The study of plant and animal remains from archaeological deposits can provide many insights into the lifestyle and diet of past human societies, their use of local land and resources, and ancient environments. The first part of this three-day course will focus on the types of remains that can be preserved on archaeological sites and how they are recovered. Instruction will be given in the taking and processing of environmental samples, followed by a session sorting dried sample residues that will introduce some of the more commonly recovered remains.

The second and third days will provide more detail on the study of bones of fish, bird and mammals, invertebrates and charred plant remains, mainly using examples from CAT sites. This will include hands-on sessions with a variety of remains. The course will conclude with examples of how combining information from various sources can be used to visualise ancient environments.

DAY 1

During the day participants will find out:

  • what environmental archaeology is;
  • how animal and plant remains preserved on archaeological sites can provide insights into ancient environments and human lifestyle;
  • how the type of sediment in which remains are buried influences what may be preserved;
  • what remains are likely to be found in particular features and deposits;
  • why, where, and how to take samples.

PRACTICAL SESSIONS
Bulk sample processing and sorting dried sample residues to extract biological remains and artefacts.

DAY 2

  • Investigating what vertebrate remains can tell you about the past, including examples from CAT sites.
  • Insect remains.

PRACTICAL SESSIONS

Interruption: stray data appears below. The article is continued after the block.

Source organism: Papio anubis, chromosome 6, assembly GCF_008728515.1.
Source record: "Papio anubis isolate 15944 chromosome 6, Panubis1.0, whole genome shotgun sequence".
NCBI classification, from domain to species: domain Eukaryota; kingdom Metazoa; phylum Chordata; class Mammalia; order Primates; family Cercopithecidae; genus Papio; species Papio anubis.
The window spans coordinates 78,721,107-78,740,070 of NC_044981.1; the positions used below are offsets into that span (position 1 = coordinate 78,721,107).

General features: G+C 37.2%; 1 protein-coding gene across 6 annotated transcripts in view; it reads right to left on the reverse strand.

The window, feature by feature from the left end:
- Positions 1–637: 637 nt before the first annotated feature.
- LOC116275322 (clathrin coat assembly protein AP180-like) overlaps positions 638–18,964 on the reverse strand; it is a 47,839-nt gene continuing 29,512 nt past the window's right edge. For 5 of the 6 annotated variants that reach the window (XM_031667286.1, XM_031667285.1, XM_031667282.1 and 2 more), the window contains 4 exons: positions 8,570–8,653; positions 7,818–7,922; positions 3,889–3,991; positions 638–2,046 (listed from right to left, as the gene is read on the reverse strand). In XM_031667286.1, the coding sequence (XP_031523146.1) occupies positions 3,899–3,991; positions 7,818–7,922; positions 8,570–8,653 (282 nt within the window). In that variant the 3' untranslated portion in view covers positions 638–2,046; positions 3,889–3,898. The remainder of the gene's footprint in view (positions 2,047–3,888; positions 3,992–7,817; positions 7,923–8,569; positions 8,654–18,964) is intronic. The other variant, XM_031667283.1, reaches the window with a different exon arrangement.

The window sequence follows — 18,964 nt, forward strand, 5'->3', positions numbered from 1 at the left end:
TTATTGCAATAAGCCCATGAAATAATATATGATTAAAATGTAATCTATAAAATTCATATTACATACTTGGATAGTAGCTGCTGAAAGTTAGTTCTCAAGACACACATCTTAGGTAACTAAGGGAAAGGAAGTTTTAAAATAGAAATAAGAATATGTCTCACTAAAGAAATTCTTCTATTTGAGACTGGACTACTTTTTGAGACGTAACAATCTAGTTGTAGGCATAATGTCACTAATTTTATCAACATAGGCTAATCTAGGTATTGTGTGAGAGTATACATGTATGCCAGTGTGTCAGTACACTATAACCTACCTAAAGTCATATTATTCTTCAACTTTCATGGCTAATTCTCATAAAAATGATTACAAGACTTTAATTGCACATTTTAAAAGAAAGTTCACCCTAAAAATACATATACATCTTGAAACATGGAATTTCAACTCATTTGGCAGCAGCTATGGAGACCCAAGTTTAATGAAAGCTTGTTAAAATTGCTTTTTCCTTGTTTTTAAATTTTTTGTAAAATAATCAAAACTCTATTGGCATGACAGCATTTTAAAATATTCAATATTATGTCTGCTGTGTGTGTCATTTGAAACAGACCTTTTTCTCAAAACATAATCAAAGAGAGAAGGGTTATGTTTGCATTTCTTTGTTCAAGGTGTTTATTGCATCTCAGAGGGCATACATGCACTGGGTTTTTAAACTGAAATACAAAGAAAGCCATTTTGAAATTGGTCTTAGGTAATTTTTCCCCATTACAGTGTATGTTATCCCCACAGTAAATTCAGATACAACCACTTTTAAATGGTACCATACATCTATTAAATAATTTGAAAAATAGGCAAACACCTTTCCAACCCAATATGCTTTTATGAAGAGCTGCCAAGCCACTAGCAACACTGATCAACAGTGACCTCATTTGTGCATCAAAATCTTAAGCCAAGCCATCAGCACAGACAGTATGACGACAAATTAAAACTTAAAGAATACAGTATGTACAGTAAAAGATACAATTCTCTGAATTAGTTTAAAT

With vertebrate and insect remains.

DAY 3

  • Investigating charred plant remains.
  • Use of indicator groups.
  • Multi-proxy studies to visualise ancient environments.

PRACTICAL SESSION
With charred plant remains.


Understanding and recording stratigraphy

Canterbury Archaeological Trust`                Saturday 24th February 2018
   Canterbury Archaeological Trust, Canterbury. CT1 2LU       Saturday 24th February 2018
   CPD
   £45 (£40 Friends of CAT)
An understanding of stratigraphy and the concept of ‘context’ is essential to anyone undertaking archaeological excavation. This course will provide clear instruction on both the theory of stratigraphy and practical ways in which it can be effectively recognised, recorded and interpreted. Practical exercises will lead students through such tasks as completing a context sheet, drawing plans and sections, completing stratigraphic matrices and using site records to create sets, groups and phases.

Medieval and Tudor Canterbury

Canterbury Archaeological Trust                Saturday 17th February 2018
   Canterbury Archaeological Trust, Canterbury. CT1 2LU       Saturday 17th February 2018
   General Interest
   £45 (£40 Friends of CAT)